FIG. 5 illustrates in greater detail the interconnection between components of the present invention. The emitting antenna generates an electromagnetic wave which, for example, may be 3 GHz. The electromagnetic field vector E propagates through a surrounding medium and impinges upon a body undergoing tests (FIG. 2).
The body may be larger or smaller than the incident beam section. The result will be either a hole or partial image of the body. The impinging radiation wave is subsequently scattered by the body and the electromagnetic field at the output of the body produces differences when compared to the condition when a body is absent. The differences of the electromagnetic field are typical of the interaction between an electromagnetic field and a body and after measurement, recording and mathematical computation which does not, per se, form part of the present invention, a tomographic image of the whole body or part of it is possible.
If among the diode-conductors (diode columns) one is selected by the multiplexer Mu' (Ith diode conductor), the diodes are alternately reverse and forward biased at a relatively low frequency, for example 100 Khz. This occurs due to the introduction of the low frequency by modulator Mo. The signal received by each of the stacked wave guides is partly modulated at the low frequency. The modulation of the signal is proportional to the existing field at the location of the diode immediately located in front of the aperture of the stacked waveguide. If at the output of the Jth waveguide, chosen through the second multiplexer Mu, we extract the low frequency component by means of receiver R and we obtain a voltage proportional to the electromagnetic field at the crossing of the Ith column of the diode-conductors and the Jth row of the waveguide stack. Combining each of these orthogonal crossings, it is possible to record the field at all points of the panel 1. It is to be emphasized that the invention relates to the point by point measurement of the radiation field after passing through a body. The generation of an image from such measurements is achieved by conventional data analysis techniques including prior art computerized image processing which need not be explored herein.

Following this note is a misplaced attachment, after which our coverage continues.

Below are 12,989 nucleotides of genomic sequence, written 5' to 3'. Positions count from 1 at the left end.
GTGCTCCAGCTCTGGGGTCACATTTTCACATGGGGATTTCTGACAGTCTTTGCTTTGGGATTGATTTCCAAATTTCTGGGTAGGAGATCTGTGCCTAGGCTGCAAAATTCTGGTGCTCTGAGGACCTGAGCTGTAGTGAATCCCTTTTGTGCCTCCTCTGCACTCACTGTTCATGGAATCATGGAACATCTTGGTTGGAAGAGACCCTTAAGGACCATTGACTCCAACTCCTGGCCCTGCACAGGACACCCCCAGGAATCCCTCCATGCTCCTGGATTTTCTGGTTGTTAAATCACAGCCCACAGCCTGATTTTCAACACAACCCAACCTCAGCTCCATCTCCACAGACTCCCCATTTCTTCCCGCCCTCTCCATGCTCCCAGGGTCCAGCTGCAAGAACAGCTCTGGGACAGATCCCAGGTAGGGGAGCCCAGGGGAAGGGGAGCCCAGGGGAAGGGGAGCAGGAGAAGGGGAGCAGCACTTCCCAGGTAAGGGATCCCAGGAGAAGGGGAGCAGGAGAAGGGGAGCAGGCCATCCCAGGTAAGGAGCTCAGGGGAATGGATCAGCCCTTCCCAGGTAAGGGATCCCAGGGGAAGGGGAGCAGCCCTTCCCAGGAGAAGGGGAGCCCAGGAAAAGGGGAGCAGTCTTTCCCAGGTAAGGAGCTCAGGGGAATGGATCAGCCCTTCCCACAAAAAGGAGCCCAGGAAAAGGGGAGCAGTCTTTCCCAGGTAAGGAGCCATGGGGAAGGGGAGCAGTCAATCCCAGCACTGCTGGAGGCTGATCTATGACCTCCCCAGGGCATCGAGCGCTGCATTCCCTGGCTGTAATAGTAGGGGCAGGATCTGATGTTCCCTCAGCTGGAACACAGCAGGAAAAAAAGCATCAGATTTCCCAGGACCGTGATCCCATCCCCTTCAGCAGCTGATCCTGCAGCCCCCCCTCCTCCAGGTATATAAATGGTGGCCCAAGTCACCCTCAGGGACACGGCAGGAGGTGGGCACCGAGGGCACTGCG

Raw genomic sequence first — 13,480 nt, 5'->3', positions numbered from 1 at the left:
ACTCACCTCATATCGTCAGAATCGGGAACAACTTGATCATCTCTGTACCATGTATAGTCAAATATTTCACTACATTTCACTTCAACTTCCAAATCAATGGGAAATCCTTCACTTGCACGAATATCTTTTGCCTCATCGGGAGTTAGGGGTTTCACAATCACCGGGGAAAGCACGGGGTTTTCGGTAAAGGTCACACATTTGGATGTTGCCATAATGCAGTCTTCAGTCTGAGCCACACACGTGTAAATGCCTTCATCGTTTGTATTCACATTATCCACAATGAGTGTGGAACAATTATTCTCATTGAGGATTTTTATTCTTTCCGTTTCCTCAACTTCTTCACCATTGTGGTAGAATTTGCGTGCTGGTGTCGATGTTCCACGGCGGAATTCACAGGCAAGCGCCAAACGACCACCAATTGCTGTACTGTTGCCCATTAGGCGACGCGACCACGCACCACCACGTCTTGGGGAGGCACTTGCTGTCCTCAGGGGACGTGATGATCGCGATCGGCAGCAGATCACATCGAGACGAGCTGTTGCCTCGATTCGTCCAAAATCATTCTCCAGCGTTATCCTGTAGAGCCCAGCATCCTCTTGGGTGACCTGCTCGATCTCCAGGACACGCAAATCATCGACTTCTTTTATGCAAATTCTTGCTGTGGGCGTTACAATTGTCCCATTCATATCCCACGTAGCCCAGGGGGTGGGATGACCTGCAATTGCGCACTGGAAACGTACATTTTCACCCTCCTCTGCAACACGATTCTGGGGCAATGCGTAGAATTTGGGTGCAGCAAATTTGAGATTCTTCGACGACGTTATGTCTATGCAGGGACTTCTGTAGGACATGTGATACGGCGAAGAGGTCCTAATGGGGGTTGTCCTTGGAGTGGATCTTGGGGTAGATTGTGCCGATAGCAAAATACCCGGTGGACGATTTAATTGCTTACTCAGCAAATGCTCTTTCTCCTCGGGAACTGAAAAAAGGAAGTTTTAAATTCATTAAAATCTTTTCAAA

|Cited Patent||Filing date||Publication date||Applicant||Title|
|US3265967 *||Jun 8, 1965||Aug 9, 1966||Heald Mark A||Microwave plasma density measurement system|